La Dolce Vita

I’m living a dream and I don’t mean that I’m Back in the Highlife Again. That would never happen. I have too much bad Karma. The dream I’m talking about is the one that everybody has. The details change, but in it, you’re trying to get something accomplished and things keep happening to thwart you. If you overcome one obstacle, another one takes its place and it’s usually worse. The dream goes on and on until you finally get to school and realize that you’re not wearing pants. I’m sure my dilemma isn’t a  dream because I can remember what happened yesterday and it continues after I wake-up.

I’ve had my current photo printer for three years and it’s the second one that I bought. I got this unit because the printing heads on its predecessor clogged and nothing I did would clear them, including a fresh round of ink cartridges. Of course, I discovered the problem when I urgently needed to make a set of prints for a reason that’s now escaped me, so I panicked and ordered the second printer, and even paying for two-day delivery. I salvaged all the new cartridges from printer #1 so that I could use them in printer # 2. It’s been a couple of years and I haven’t needed to replace the entire set yet.

The new printer is off most of the time. I only turn it on when I sell a print or I have to make a new show entry. I stopped printing all of my images years ago. My closet is full of print boxes that just take up space. Since I don’t do very many art shows anymore, I don’t need to replace the existing stock very often.

I have a new show later this month (more to come) and the committee selected two of the five prints I submitted, so I fired up the printer a couple of weeks ago. The first thing I do when I turn it on is run a couple of cleaning cycles before I ever load the paper. I want to make sure the printer is hitting on all eight cylinders so I don’t waste a sheet of expensive paper. I went to make my four prints—two for show and two for backup—and the first three printed perfectly. There was something wrong in the shadows with the fourth print, so I tried again with the same results. The indicator for the cyan cartridge was flashing, but I didn’t have a replacement in my stash. Instead, I ran the head cleaning maintenance a couple of times while I ordered another cartridge from Amazon. Then I tried another print, but the results were the same. I tweaked the paper profile, I used another brand of paper, I did more cleaning, but nothing worked. In desperation, I ran a series of cleaning cycles until the printer yelled at me, “Can not do the head cleaning, one of the ink cartridges is out of ink.”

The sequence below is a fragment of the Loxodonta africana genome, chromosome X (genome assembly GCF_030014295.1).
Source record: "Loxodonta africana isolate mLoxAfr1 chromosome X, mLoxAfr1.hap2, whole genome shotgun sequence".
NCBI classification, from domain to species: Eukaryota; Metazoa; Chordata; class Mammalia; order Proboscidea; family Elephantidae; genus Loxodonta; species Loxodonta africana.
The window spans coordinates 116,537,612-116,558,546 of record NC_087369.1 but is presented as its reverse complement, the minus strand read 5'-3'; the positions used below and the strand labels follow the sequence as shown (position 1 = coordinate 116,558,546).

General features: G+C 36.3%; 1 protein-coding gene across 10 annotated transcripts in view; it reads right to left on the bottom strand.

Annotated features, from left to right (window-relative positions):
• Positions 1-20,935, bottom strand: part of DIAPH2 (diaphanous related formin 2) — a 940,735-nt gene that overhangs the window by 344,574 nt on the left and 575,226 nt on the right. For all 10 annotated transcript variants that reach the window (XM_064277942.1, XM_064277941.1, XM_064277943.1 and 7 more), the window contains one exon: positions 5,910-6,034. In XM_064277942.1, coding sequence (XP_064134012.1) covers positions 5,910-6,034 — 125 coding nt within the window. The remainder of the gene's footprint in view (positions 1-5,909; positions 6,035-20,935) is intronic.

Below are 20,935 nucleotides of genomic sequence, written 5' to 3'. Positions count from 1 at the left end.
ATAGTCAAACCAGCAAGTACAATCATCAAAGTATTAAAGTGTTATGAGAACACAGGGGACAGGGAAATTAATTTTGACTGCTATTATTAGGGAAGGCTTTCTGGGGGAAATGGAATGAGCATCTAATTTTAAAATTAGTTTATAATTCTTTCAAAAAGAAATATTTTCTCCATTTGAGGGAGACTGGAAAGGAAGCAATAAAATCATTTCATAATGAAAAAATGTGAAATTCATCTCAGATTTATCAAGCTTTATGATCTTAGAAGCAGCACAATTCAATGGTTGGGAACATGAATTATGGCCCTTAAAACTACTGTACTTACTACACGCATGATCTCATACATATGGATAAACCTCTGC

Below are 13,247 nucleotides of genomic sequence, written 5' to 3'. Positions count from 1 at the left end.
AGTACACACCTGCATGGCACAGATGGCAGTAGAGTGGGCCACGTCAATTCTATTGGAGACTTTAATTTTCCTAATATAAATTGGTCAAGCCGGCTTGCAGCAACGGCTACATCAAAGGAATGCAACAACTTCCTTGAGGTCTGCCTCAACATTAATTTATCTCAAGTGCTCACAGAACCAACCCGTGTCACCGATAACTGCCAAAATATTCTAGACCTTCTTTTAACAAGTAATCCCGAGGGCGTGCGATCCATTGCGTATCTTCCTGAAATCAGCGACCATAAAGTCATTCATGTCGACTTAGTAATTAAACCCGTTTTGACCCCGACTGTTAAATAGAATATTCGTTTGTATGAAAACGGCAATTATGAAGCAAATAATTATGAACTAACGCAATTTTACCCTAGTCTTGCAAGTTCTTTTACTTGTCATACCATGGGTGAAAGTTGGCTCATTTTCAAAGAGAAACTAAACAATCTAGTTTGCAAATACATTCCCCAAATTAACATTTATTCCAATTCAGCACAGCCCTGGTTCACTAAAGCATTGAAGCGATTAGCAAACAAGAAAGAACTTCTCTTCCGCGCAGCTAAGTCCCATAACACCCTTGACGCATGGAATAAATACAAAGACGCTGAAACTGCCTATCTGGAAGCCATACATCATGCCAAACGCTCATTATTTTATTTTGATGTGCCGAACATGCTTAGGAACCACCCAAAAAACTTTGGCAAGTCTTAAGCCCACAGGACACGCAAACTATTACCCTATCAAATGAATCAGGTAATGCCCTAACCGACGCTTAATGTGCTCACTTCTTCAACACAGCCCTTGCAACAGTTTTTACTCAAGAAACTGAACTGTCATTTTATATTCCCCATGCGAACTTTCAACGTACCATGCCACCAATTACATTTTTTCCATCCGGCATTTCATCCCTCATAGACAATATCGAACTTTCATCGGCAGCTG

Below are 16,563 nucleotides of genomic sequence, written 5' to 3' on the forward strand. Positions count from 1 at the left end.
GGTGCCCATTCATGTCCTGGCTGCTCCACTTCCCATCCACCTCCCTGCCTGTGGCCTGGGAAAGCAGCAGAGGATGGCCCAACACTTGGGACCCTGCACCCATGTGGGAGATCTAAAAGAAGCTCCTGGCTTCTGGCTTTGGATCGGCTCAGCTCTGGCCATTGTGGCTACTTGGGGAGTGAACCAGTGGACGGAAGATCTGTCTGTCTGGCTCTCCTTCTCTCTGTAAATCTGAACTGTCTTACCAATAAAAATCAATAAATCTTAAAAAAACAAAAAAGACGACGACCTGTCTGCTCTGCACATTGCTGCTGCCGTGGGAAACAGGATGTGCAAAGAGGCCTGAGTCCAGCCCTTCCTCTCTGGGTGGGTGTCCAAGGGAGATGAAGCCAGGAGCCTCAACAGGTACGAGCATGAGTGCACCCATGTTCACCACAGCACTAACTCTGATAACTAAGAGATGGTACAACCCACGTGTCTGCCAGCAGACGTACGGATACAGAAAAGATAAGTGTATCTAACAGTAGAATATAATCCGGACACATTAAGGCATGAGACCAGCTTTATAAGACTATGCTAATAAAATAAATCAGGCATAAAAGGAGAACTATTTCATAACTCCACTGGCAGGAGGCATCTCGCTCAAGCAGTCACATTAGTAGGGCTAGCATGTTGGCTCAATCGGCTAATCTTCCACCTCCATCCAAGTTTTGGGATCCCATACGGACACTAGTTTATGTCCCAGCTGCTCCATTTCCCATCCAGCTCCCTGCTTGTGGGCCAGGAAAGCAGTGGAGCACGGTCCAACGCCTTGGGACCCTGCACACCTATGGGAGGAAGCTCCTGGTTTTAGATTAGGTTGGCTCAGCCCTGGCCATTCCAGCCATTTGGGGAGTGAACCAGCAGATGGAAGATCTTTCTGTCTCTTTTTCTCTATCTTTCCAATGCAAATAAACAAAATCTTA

My cyan cartridge arrived yesterday and I put it into the printer. Before printing anything, I ran a nozzle check. When you do that, the printer spits out a print with a series of color music scales. If one of the heads is clogged, that color scale has broken lines. In this case, almost all the black scale was missing. Now that I had plenty of ink, I began running cleaning cycles. After each one, more of the black pattern appeared and after a half-dozen cycles, there was only one small break in the black pattern, so I tried once more. The printer began yelling again, “Maintenance cartridge is full, please replace with a new cartridge.” When you do a head cleaning, the printer squirts ink into the maintenance cartridge and when that’s full, the printer stops working until you replace it.

So I’m waiting for the new cartridge to arrive from Amazon. Because of today’s holiday, it won’t arrive until next week. Instead of matting and framing my show entries, I have to spend the day being nice to the birthday girl. That means I have to cook dinner and watch Independence Day again because that’s what she does on July 4th. Jeez, it’s not even the alien invasion movie with the cool Slim Whitman ending. Maybe if I’m lucky, I can take a nap and sleep away this nightmare.

Until next time — jw

Free App Guaranteed to Improve Your Photography

Shortly after moving to Congress, I joined the Wickenburg Art Club (WAC) or more specifically, the Photo Group of WAC. I joined for multiple reasons. Being new to the area, I wanted to meet like-minded people and I felt that being a club member would open doors to show my work. Joining met both of my expectations, but now there’s a price to pay. When you tap into the benefits of any organization, you’re also expected to contribute and, in my case, I’ve been “volunteered” as a committee member whose mission is to organize a half-dozen photography seminar. The goal is to share our experiences with members looking for help. They’re essentially photography classes taught by journeymen.

Sunrise at the Bridge
One of my snapshots of Friday’s sunrise.

I spent a small part of my technology career as an adjunct faculty member teaching community college computer classes; including Adobe’s Photoshop. In a structured education system like that, students start with a history lesson where they’re taught about Atget, Stieglitz, Weston, et al. but we’re going to blow that off. Instead, I think we should start with a fundamental that transcends all cameras. It’s a skill that every photographer struggles with and few (including myself) ever truly master—the skill of seeing. It’s not a binary thing where you either got it or you don’t, but a continuum. We’re all somewhere on that spectrum and some of us sweat to improve.